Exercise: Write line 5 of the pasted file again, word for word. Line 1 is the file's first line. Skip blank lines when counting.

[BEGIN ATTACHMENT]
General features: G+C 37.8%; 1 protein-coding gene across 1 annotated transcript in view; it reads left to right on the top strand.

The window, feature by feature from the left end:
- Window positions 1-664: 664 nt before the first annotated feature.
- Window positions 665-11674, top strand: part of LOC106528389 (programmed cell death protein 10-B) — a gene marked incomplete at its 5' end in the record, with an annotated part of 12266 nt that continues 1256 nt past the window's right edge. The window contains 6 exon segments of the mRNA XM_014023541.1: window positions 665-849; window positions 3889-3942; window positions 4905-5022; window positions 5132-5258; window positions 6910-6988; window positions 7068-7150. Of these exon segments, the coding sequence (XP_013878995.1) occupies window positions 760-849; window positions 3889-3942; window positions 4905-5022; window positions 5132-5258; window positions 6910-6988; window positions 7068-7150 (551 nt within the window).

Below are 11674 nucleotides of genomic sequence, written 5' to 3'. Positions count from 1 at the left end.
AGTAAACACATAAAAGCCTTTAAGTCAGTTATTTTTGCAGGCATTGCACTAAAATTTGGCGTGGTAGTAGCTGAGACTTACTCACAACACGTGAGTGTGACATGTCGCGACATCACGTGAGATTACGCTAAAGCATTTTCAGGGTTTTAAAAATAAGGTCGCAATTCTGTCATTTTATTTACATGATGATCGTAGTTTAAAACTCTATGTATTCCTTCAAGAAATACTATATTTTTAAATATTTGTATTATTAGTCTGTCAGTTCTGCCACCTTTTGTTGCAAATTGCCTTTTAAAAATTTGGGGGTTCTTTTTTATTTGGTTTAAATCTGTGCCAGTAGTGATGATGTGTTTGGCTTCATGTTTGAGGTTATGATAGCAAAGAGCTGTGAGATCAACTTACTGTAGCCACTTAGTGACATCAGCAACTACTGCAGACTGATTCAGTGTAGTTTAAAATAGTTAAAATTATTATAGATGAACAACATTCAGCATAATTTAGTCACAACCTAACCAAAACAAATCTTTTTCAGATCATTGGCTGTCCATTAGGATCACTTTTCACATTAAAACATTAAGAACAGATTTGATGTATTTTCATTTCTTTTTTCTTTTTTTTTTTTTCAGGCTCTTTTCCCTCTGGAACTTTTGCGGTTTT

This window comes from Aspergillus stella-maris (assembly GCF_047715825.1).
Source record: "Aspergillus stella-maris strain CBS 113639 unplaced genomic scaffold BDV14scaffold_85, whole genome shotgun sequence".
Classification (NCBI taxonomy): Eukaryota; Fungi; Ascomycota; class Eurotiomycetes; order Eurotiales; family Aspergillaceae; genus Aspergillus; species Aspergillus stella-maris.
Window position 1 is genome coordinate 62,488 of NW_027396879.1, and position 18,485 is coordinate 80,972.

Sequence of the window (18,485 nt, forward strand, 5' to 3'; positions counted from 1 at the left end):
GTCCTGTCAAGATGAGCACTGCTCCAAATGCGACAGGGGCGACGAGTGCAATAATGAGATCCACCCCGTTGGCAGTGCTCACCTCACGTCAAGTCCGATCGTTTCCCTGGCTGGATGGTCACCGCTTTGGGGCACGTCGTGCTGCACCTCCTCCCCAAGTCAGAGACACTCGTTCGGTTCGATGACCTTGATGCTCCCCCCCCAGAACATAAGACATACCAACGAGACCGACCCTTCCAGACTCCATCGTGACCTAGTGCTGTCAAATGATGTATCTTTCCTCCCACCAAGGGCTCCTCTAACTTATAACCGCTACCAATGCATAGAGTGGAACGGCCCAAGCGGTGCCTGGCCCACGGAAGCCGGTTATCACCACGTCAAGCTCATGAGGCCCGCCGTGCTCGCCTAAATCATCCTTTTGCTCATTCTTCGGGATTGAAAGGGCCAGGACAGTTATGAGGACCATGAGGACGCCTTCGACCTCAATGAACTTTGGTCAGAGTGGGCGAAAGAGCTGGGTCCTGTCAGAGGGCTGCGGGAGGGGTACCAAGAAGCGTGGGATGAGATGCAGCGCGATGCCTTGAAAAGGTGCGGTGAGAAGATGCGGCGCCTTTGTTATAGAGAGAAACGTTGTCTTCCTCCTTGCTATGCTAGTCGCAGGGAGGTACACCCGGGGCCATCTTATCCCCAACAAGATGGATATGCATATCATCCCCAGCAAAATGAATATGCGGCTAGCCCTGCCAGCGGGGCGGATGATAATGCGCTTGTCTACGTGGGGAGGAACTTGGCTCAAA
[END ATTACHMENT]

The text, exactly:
Below are 11674 nucleotides of genomic sequence, written 5' to 3'. Positions count from 1 at the left end.